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Queens Chronicle

African heritage the focus at LaGuardia CC

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Posted: Thursday, March 17, 2011 12:00 pm

   LaGuardia Community College will kick off a weeklong celebration of African heritage today, March 17, with a book reading from NY1 anchor Cheryl Wills.

   Wills is an award-winning reporter and one of the most tenured on-air personalities at NY1. Since her start with NY1 in 1992 Wills has covered major U.S. tragedies including the Sept. 11, 2001 terrorist attacks and the crash of the State Island Ferry in 2003.

   The book reading and entertainment will begin at 6 p.m. with the NY1 weekend evening anchor. Wills will read from her new book, “Die Free: A Heroic Family History” about her ancestors, one a firefighter and another a soldier in the Civil War. “She will read from her study of her history and genealogy,” said Angela Wambugu Cobb, co-chairwoman of the African Heritage Committee. “It is going to be really, really exciting.”

   This year’s African Heritage Celebration will also bring major members of the international community. Three African ambassadors to the United Nations, Cedrick Crowley of South Africa, William Awinador-Kanyrige of Ghana and Macharia Kamau of Kenya will all discuss change in their respective countries since independence and students will have the opportunity to ask questions. The event will also pay attention to the recent events in Africa like the revolution in Egypt. The event intends to go all out this year, also including a presentation from a Pulitzer Prize-winning journalist Herb Boyd.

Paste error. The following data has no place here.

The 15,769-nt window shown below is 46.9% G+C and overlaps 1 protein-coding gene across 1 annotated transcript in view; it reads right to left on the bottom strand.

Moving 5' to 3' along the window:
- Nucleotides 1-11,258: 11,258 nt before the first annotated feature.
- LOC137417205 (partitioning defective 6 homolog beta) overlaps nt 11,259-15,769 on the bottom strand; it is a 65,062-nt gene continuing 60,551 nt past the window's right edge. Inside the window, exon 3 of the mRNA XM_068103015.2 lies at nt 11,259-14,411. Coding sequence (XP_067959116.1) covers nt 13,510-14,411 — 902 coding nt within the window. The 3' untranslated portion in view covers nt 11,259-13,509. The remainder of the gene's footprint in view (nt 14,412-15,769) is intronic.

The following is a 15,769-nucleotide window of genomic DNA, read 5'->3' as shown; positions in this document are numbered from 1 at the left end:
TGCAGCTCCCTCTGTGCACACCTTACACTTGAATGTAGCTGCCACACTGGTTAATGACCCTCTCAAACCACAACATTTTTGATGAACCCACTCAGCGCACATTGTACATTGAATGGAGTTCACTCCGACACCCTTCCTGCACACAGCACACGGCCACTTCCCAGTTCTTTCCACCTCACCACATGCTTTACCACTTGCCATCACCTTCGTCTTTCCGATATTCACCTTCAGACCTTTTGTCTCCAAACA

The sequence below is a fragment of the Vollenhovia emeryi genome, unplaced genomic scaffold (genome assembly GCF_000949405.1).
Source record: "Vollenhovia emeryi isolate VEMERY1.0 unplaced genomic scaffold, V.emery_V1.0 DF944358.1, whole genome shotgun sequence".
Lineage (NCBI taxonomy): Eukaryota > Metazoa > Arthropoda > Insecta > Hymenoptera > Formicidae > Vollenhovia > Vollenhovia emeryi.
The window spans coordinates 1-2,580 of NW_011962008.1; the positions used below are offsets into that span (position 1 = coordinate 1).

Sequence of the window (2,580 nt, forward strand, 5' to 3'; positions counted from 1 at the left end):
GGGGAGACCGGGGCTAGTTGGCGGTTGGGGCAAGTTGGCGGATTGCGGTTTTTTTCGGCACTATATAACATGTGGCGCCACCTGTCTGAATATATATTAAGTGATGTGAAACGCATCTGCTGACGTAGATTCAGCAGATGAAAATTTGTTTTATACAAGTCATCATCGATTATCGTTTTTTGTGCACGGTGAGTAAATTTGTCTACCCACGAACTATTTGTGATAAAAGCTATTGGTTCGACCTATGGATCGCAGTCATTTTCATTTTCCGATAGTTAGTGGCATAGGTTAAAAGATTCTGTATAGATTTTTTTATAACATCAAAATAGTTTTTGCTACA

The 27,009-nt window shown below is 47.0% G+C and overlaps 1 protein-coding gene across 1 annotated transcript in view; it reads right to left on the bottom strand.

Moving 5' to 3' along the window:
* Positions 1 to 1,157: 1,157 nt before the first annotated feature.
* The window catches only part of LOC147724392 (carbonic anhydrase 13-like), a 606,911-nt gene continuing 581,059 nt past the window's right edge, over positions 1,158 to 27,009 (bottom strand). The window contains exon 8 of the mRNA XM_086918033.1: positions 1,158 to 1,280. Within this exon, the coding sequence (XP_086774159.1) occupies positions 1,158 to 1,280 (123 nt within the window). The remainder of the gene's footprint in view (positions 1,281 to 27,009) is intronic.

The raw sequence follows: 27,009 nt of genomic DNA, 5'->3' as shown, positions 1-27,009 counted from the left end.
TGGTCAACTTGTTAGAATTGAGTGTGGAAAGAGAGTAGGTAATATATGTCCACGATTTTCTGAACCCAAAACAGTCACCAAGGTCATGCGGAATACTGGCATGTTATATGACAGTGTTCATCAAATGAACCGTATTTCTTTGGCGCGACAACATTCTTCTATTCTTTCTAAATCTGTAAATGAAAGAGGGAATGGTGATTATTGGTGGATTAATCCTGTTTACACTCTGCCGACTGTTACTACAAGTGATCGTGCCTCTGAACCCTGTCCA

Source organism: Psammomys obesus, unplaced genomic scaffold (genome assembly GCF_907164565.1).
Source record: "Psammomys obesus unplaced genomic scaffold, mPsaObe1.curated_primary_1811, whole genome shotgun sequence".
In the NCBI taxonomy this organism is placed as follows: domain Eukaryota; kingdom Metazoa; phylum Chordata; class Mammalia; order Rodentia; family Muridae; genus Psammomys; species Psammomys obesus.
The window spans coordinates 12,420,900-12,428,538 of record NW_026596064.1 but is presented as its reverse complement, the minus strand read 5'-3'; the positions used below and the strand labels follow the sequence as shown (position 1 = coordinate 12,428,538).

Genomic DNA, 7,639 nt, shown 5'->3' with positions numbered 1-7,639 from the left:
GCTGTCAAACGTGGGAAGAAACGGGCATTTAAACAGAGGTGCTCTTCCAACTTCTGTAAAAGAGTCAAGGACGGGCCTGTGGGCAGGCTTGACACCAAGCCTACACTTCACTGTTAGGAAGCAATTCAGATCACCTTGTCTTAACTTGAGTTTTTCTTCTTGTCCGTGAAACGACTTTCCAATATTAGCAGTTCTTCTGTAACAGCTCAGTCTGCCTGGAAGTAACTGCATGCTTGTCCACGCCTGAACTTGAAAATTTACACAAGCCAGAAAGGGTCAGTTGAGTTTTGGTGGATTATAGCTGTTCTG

Attendees can also expect plenty of entertainment. There will be a dance and a film festival at the CUNY school’s main building at 31-10 Thomson Avenue, Long Island City. Five workshops will cover topics like African news in American media, changing African-American diets and more. The full list of workshops and film viewings can be found at the CUNY website, cuny.edu/news. LGCC can be reached at (718) 482-7200.

   Although February is Black History Month, LGCC celebrates it in March when its students are available. Now in its sixth year, the heritage program’s message and aim are the same: “To spread knowledge about African culture from an African perspective,” said Kazembe Batts, chairman of the African Heritage 2011 committee.

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